Pentangle, Os Mutantes, The United States of America, Devendra Banhart, Broselmaschine, Big Kitty, Pink Floyd, Ghost of a Saber Tooth Tiger, Country Joe and the Fish, Ravi Shankar, devotional Hindu music, and Indigenous shamanic music have all had direct influence on my music… As well as a little bit of country, a little bit of The Residents, a little bit of old-time music, a little bit of Zeppelin, a little bit of Edward Sharpe & the Magnetic Zeroes… A little bit of a lot of things.
Sometimes I don’t notice how much something has influenced me until after I’ve written it, or as I’m composing other instrumentation in my head. Shawn Phillips, Tim Buckley, and Leonard Cohen had a lot of influence on Teetering on the Edge of the Void. After recording some of the songs, I noticed a little bit of Les Claypool influence as well.
Since recording Teetering, I have started to become influenced by some other artists as well. I got really into that album Junun by Shye Ben Tzur with Jonny Greenwood and the Rajasthan Express. I first heard it right before I finished Teetering. It’s what inspired me to tell the engineer to put a little distortion on the horns at the end of “El Dorado.”
I have also started to delve more into middle eastern music and even further more into Indian classical music. I also got really into Espers, particularly their album II. I also started to delve deeper into obscure psych folk artists, old and new.
gg. Do you place your music in what is called acid folk? Is that enough to describe your music?
BH. Yeah I’d say so. That’s what I’m heavily influenced by and classify myself, but it’s also certainly more than that. I listen back to my music and it doesn’t sound exactly like a lot of other acid folk related artists that I listen to. I’d like to get more of that whimsical medieval-esque vibe that a lot of them do. I write what I write and all sorts of influences come through. I tend to lean a little further into Indian music than a lot of acid folk artists.
A friend of mine calls my music “Psychedelic Shamanic Trance Folk.”
gg. You recently released your first vinyl. How did you decide to make this move? Are you satisfied with the sales?
BH. I have been an avid vinyl collector for about 13 years. I’ve been thinking that it would be cool to release an album on vinyl for a few years now and I finally did it. I am very happy with the packaging and the way that it sounds.
As far as sales, I am somewhat satisfied. I was planning on touring this album, but then COVID happened, so I couldn’t. Naturally, it is harder to sell records if you’re not on tour. I have never toured before and I live in a small town. That being said, I have a very small following. I’m happy to have sold what I have considering all of the factors.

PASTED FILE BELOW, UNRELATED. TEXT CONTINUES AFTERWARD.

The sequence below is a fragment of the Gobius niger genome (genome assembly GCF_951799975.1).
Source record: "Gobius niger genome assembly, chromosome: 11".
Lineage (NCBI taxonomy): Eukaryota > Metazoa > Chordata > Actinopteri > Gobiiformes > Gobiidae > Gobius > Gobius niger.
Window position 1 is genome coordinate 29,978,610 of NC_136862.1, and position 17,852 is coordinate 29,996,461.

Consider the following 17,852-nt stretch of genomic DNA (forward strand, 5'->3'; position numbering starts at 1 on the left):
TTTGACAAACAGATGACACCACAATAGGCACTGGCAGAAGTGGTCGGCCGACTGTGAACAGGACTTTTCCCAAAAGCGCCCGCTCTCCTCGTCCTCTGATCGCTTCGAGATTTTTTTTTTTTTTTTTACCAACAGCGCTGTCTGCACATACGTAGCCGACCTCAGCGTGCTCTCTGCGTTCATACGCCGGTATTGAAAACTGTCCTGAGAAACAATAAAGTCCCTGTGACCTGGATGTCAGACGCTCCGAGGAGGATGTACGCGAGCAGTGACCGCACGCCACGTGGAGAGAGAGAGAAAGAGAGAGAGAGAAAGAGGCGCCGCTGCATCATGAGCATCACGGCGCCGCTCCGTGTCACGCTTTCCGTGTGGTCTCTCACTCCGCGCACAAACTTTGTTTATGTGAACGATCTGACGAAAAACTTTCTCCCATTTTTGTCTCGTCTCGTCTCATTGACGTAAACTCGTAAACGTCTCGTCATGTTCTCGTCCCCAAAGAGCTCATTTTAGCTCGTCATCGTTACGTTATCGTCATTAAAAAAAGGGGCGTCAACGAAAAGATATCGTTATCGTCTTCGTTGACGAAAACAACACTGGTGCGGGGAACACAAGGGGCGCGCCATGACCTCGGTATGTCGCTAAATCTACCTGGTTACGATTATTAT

However, I have built a bit more of a fanbase with this particular album and a number of people have purchased my record. Some record stores have been kind enough to buy them from me directly, or have them on consignment. The local record store here, 641, has purchased a number from me and they seem to be doing well there.
gg. All your releases, with culminating in your latest album Dogwood Dance, are possessed by an inner flame that is trying to come out. Do you think that liberating your inner quests will lead you to a specific state of mind and soul? Or do you just want to write music?
BH. That’s a very cool question. I’m really not sure. I haven’t thought about it much. I want to write music, but there is certainly something driving me. We all have inner quests that will lead us to liberation eventually, but who knows how it will evolve.
gg. What will be your next plans?
BH. I just registered for an online class at Ali Akbar College of Music. It was started in the 60’s by sarod player Ali Akbar Khan. Both Peter Walker and Robbie Basho studied with him. I’m assuming that the lessons will go well and become somewhat consistent for a little bit, but who knows! Maybe it won’t be for me. That being said, if I actually go forth with practicing classical Indian music, I would like to release an album of ragas for guitar.
gg. Do you want to add something else?
BH. Yes! George! Thanks so much for the album review and for taking your time to interview me! It has been a pleasure.